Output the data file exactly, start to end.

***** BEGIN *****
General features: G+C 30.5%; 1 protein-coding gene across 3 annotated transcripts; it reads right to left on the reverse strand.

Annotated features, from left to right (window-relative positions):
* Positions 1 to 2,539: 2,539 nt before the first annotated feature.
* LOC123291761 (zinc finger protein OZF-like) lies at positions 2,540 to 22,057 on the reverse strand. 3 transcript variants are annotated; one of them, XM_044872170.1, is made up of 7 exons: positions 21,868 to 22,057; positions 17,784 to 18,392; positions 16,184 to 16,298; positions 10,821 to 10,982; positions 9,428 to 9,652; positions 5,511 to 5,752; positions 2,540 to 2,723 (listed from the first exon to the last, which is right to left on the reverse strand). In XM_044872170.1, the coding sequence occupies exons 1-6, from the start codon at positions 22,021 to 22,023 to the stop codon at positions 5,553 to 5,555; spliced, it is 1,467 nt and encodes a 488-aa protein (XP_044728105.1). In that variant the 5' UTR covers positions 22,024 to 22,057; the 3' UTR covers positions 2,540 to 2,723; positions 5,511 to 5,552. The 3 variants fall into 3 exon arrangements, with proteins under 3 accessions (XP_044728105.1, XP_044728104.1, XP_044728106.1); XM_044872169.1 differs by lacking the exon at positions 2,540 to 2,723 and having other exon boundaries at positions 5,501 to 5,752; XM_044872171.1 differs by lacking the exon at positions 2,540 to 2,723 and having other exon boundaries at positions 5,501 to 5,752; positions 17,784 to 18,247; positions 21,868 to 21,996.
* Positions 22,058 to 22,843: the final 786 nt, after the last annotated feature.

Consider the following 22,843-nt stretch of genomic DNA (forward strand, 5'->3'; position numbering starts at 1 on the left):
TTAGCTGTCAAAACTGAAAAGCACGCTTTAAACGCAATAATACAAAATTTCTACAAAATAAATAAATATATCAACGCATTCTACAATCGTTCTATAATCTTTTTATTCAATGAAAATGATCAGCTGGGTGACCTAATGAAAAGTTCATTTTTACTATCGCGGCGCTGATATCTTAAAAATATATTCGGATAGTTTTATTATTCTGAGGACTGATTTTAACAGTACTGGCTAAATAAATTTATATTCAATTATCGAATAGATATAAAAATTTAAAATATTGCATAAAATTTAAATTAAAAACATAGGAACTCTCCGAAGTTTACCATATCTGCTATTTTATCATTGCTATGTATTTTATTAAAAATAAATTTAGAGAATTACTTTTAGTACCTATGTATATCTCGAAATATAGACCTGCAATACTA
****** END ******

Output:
General features: G+C 30.5%; 1 protein-coding gene across 3 annotated transcripts; it reads right to left on the reverse strand.

Annotated features, from left to right (window-relative positions):
* Positions 1 to 2,539: 2,539 nt before the first annotated feature.
* LOC123291761 (zinc finger protein OZF-like) lies at positions 2,540 to 22,057 on the reverse strand. 3 transcript variants are annotated; one of them, XM_044872170.1, is made up of 7 exons: positions 21,868 to 22,057; positions 17,784 to 18,392; positions 16,184 to 16,298; positions 10,821 to 10,982; positions 9,428 to 9,652; positions 5,511 to 5,752; positions 2,540 to 2,723 (listed from the first exon to the last, which is right to left on the reverse strand). In XM_044872170.1, the coding sequence occupies exons 1-6, from the start codon at positions 22,021 to 22,023 to the stop codon at positions 5,553 to 5,555; spliced, it is 1,467 nt and encodes a 488-aa protein (XP_044728105.1). In that variant the 5' UTR covers positions 22,024 to 22,057; the 3' UTR covers positions 2,540 to 2,723; positions 5,511 to 5,552. The 3 variants fall into 3 exon arrangements, with proteins under 3 accessions (XP_044728105.1, XP_044728104.1, XP_044728106.1); XM_044872169.1 differs by lacking the exon at positions 2,540 to 2,723 and having other exon boundaries at positions 5,501 to 5,752; XM_044872171.1 differs by lacking the exon at positions 2,540 to 2,723 and having other exon boundaries at positions 5,501 to 5,752; positions 17,784 to 18,247; positions 21,868 to 21,996.
* Positions 22,058 to 22,843: the final 786 nt, after the last annotated feature.

Consider the following 22,843-nt stretch of genomic DNA (forward strand, 5'->3'; position numbering starts at 1 on the left):
TTAGCTGTCAAAACTGAAAAGCACGCTTTAAACGCAATAATACAAAATTTCTACAAAATAAATAAATATATCAACGCATTCTACAATCGTTCTATAATCTTTTTATTCAATGAAAATGATCAGCTGGGTGACCTAATGAAAAGTTCATTTTTACTATCGCGGCGCTGATATCTTAAAAATATATTCGGATAGTTTTATTATTCTGAGGACTGATTTTAACAGTACTGGCTAAATAAATTTATATTCAATTATCGAATAGATATAAAAATTTAAAATATTGCATAAAATTTAAATTAAAAACATAGGAACTCTCCGAAGTTTACCATATCTGCTATTTTATCATTGCTATGTATTTTATTAAAAATAAATTTAGAGAATTACTTTTAGTACCTATGTATATCTCGAAATATAGACCTGCAATACTA